'Arab Fatigue' and Today's Middle East

DOHA --- As always, the Al Jazeera Forum, held more or less annually in Qatar, featured a diverse array of speakers: senior government officials from the region; Arab "outsiders" seeking to bolster their credibility; academics, journalists, and other ne'er-do-wells from around the world; and Al Jazeera's own roster of experts.

Three years ago, at the 2011 Forum, optimism was everywhere, as the "Arab Spring" spawned expectations about the demise of despots and the rise of democracy. But this year, the mood was far more uncertain. The title of the Forum was, "Change in the Arab World: Where To?" No one had a definitive answer.

A survey of the Arab political landscape finds little cause for hope. Tunisia, where the Arab Spring began, has the best chance to find democratic stability. But Libya is an anarchic mess, Syria is a blood-soaked disaster, Egypt has merely bought time with its military coup, Bahrain might yet completely explode...and on and on. Most of this year's Forum participants recognized this dire situation and set aside whatever remained of the 2011 euphoria, talking somberly about the need to build institutions and establish the rule of law.

An encouraging note was the relative absence of discussion about the role of the United States. When provoked, participants were happy to denounce American hypocrisy in dealings with Egypt, Bahrain, and Syria, but gradually Arabs seem to be realizing that they need to clean up their own mess.

This is important, because in the United States and elsewhere in the West there is a decided "Arab fatigue." After the excruciating Iraq War, how many Americans want to spend more lives and money in the Middle East? President Barack Obama might be criticized for failing to intervene to halt the mass murder that is taking place in Syria, but if U.S. voters were asked about this, how many would favor intervention that put American personnel at risk? Maybe 5 or 10 percent? Obama faces a horrendous moral choice, but his "do very little" approach accurately represents the sentiments of his constituents (as well as of most of his military leaders).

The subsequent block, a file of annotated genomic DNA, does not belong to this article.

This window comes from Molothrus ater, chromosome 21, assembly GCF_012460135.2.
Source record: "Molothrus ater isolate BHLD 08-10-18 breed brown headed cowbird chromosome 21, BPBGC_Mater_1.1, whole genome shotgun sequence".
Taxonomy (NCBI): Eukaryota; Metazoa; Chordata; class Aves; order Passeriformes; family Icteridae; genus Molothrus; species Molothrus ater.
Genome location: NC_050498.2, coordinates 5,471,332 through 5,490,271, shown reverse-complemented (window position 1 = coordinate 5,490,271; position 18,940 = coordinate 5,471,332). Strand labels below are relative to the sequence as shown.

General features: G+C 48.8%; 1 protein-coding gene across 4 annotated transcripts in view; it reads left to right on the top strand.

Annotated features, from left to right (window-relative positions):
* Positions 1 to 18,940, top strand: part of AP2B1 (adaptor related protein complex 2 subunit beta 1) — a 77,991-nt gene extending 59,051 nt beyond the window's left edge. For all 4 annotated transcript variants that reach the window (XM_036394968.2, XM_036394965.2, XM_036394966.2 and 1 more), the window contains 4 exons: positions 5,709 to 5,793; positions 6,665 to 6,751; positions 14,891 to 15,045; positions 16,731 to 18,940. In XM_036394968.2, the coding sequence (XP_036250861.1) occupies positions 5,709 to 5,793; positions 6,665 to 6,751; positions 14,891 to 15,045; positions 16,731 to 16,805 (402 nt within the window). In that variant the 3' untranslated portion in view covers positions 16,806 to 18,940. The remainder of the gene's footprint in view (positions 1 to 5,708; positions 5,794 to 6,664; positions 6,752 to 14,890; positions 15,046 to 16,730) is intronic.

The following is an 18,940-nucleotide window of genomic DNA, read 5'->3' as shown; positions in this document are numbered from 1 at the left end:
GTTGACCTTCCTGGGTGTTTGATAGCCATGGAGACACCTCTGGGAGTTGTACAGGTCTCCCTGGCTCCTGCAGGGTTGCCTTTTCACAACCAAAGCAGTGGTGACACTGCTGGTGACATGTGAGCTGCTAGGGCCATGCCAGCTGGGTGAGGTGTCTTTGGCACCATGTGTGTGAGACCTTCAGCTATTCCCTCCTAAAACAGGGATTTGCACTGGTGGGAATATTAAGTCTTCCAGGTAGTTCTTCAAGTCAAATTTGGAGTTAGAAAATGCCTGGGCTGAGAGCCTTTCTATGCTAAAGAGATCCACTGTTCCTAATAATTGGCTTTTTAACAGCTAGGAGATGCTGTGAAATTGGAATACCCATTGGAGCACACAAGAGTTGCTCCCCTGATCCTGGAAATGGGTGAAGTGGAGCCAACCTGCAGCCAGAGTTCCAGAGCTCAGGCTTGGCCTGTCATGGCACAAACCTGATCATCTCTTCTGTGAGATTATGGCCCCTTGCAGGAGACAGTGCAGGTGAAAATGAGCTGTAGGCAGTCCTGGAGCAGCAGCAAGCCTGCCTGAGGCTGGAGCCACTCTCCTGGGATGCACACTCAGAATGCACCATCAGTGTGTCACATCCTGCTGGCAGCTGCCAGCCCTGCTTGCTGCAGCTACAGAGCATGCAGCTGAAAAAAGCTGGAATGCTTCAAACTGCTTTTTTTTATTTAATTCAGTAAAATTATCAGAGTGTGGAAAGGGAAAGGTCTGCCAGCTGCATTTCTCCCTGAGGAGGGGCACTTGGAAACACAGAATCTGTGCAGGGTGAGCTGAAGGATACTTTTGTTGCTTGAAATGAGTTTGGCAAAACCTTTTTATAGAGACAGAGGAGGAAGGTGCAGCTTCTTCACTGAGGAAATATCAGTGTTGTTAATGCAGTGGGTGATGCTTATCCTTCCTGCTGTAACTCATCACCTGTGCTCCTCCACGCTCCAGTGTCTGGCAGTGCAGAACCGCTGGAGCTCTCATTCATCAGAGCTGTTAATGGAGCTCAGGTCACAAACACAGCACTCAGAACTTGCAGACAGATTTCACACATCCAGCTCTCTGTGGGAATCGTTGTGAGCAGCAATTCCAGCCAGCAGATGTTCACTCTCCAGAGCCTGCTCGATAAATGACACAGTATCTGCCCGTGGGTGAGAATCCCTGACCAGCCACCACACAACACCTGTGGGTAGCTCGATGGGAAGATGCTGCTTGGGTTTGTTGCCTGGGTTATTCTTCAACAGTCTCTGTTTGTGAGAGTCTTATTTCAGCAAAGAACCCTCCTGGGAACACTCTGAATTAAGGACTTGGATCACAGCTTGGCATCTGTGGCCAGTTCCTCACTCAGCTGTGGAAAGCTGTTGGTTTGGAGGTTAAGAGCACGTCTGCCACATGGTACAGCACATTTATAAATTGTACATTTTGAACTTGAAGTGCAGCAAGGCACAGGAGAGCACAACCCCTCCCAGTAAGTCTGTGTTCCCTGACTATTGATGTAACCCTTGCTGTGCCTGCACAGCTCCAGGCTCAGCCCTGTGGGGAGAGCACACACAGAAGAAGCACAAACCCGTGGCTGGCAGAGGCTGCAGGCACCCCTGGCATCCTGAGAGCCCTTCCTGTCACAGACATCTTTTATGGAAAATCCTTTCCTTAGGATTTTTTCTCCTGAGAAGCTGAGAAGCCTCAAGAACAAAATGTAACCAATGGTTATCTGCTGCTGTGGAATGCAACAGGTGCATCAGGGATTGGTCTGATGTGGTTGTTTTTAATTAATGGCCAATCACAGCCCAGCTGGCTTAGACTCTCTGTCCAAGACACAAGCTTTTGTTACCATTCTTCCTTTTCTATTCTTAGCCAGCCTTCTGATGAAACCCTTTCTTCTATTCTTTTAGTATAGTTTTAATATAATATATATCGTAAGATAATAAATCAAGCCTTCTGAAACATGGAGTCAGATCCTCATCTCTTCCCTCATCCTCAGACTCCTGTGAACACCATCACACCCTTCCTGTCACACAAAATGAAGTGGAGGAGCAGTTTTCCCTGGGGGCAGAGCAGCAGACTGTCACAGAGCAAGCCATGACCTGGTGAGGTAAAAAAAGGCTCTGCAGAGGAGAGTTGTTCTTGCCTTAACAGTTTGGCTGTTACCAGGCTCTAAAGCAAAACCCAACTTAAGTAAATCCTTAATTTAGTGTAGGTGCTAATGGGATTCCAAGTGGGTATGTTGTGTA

For the longer term, "Arab fatigue" means that the time of a forceful U.S. presence in the region is over. The most useful assistance that American and other Western governments can provide is aid that stimulates Arab economies. With 60 percent of its population age 25 or younger, the Arab world most desperately needs to create jobs. Time and again at this year's Forum, speakers spoke of the desire for "dignity" as the root cause of the 2011 uprisings. In part, dignity means having an opportunity to provide food, housing, and schooling for one's family. Although they receive little notice, some of the most successful Western efforts in the region are addressing this: loans for entrepreneurs, job training for young women and men, trade arrangements to provide markets for Arab products.

Such programs tend to be overlooked because the more volatile aspects of the region's politics attract so much attention, but these economic fundamentals are the keys to finding answers to the "Where to?" question.

Related to these matters is the persistent emphasis on "democracy" as a stated goal of Arab reformers. Judgments about the success or failure (mostly failure) in reaching this goal tend to be based on the Western experience. But if democracy, in the sense of a public shaping its own political destiny, is to be achieved in this region, it must be a truly Arab democracy. It must be rooted in Arab tradition, norms, and culture, and not be a Jeffersonian transplant from the West. Figuring out exactly what this means is one of the greatest challenges facing those who want to see Arab politics evolve. This will involve building an independent justice system, meaningful freedom of speech, opportunities for women, and other political characteristics that exist only rarely in the Arab world today. Given the existence of "Arab fatigue," impetus for such change must come from within.

Creating a brighter Arab future cannot be accomplished solely by turning out hundreds of thousands or even millions of Arabs into the streets. A lesson from the events in Cairo's Tahrir Square in 2011 is that political passion does not in itself ensure lasting political change, and the subdued realism of this year's Al Jazeera Forum participants reflected this. For those pondering "Where to?", recognizing this is the start of a new path forward.